Yesterday, the S&P downgraded the status of Puerto Rican debt to junk status. This further complicates the major fiscal problems the Puerto Rican government has been facing and could well lead to a death spiral resulting in a default. As it happens, I was in Puerto Rico just a few weeks ago, and while the looming debt problems were not obvious to a tourist, it was fairly easy to notice that the economy has been performing poorly in recent years.The signs that the economy was doing poorly, however, were not lots of people on the streets begging or other obvious signs of abject poverty. Instead, walking through popular tourist spots, there were lots of vacant storefronts and properties near the beach that were for sale and clearly had been for a while. I also cannot remember seeing a crane or other piece of equipment indicative of a major construction project. Compared with my visit to Bolivia in March, 2012, the contrast is rather striking. In Bolivia, everywhere one looked there was new construction, both in the posh neighborhoods in La Paz as well as in the much poorer El Alto suburb and the small Amazon city of Cobija in the Pando department.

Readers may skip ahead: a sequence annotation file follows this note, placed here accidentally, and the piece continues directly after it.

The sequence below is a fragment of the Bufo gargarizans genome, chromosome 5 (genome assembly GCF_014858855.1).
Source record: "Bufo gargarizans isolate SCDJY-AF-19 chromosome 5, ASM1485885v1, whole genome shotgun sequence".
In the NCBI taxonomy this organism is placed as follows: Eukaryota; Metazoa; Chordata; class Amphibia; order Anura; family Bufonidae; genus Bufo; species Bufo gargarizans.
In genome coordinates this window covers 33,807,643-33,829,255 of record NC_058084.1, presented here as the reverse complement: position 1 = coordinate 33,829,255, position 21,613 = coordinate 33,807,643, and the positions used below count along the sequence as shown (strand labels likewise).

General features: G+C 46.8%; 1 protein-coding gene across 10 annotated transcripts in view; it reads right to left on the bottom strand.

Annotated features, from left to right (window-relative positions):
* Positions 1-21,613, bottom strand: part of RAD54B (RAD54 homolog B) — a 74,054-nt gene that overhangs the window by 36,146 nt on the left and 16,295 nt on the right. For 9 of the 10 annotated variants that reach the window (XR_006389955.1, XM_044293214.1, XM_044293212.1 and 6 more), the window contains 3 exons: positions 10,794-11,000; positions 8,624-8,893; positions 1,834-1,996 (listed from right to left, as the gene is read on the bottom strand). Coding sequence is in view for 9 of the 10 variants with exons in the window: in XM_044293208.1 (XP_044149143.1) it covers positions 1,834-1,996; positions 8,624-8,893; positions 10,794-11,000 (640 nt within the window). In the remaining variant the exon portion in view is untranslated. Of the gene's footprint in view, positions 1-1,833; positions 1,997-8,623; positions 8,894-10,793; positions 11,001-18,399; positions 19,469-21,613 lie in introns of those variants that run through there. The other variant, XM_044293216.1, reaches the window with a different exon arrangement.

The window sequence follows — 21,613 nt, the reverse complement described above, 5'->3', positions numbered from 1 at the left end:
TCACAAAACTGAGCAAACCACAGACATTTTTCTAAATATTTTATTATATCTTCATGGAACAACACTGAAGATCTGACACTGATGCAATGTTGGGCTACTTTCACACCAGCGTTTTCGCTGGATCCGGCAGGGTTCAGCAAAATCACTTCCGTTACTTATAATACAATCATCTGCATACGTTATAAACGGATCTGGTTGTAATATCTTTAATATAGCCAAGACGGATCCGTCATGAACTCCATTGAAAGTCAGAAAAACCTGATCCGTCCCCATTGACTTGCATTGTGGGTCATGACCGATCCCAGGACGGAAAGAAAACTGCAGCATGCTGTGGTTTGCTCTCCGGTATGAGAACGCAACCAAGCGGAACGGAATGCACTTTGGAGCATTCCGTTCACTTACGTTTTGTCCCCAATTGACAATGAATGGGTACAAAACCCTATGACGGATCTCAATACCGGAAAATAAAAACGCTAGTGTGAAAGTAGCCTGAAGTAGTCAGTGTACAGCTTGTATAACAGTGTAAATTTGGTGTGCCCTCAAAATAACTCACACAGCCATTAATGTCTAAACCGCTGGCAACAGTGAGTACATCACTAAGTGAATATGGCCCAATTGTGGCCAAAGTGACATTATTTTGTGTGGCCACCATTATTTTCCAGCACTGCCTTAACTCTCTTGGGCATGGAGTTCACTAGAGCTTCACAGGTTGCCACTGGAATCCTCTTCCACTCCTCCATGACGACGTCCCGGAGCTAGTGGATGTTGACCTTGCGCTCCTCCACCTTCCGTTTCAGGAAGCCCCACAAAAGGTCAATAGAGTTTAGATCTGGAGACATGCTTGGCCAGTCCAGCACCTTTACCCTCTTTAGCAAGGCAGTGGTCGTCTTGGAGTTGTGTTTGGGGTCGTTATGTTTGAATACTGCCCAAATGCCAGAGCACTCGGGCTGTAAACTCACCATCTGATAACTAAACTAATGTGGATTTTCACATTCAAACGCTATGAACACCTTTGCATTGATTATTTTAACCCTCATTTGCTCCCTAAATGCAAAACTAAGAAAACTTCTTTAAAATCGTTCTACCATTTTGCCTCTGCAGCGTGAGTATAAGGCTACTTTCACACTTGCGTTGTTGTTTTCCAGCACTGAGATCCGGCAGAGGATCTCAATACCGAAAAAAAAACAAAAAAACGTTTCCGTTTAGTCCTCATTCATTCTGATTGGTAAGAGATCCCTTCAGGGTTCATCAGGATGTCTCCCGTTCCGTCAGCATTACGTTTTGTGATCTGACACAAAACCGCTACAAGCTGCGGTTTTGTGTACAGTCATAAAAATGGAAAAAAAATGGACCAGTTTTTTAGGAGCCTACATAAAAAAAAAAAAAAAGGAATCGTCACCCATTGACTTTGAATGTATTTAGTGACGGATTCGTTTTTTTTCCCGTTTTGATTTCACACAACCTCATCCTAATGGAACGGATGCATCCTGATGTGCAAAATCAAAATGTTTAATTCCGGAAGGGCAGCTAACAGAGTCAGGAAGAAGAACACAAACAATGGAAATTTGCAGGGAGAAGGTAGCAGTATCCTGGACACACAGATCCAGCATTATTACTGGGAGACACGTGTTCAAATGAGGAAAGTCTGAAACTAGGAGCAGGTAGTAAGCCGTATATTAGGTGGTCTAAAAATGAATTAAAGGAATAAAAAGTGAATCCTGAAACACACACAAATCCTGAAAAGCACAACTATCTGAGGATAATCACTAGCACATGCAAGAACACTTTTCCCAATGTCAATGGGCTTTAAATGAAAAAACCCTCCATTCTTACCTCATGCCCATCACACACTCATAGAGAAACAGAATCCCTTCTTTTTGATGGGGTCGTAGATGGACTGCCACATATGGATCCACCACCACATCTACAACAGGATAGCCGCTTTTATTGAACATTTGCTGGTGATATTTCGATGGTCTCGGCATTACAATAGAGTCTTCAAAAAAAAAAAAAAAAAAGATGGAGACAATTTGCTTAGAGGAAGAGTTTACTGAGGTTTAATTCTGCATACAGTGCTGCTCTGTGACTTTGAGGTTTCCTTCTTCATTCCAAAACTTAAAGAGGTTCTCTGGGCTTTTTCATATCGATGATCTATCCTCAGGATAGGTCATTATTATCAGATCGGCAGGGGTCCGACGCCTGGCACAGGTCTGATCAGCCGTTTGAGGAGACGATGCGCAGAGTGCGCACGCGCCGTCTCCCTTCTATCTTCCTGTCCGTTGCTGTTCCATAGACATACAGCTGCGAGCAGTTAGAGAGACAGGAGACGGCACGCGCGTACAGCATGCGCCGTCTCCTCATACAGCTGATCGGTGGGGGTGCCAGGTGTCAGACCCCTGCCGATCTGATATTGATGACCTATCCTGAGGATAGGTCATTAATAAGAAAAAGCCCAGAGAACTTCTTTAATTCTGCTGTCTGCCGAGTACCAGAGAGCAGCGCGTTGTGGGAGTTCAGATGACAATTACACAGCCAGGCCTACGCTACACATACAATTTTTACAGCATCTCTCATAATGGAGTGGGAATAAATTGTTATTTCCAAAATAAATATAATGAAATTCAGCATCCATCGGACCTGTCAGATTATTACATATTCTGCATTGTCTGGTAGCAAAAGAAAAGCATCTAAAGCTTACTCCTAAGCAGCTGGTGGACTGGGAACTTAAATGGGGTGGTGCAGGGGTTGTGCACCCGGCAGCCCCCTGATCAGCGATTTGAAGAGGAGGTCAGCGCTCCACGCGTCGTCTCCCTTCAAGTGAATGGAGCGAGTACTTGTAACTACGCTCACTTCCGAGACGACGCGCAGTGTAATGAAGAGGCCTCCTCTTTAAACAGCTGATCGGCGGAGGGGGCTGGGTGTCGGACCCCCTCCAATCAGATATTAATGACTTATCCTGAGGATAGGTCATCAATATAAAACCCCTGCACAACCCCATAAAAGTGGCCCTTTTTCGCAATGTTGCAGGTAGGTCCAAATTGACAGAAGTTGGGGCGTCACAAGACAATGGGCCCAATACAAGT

While those are obviously anecdotal observations, it is not coincidental that Bolivia’s economy grew by 5.2 percent that year and in 2013 achieved its fastest year of growth in decades at 6.5 percent while Puerto Rico has not had a year of GDP growth above 1 percent since 2004. Growing economies typically will see lots of new construction as growing aggregate demand requires increasing the supply of productive capacity, sometimes in a nice virtuous circle sort of way (and sometimes not, as in the case of Spain) while stagnant or shrinking economies have the opposite issue.
That said, life is still much better for the average Puerto Rican than the average Bolivian. According to the World Bank, Bolivian per capita GDP at purchasing power parity in 2012 was $4,880 while in Puerto Rico it was over $12,222. So while abject poverty was not obvious in Puerto Rico (though it no doubt exists), it was inescapable in Bolivia even despite its torrid economic growth. Life may be getting harder for Puerto Ricans, while it improves rapidly for many Bolivians, but Puerto Ricans are still materially much better off than Bolivians and will remain so for a while.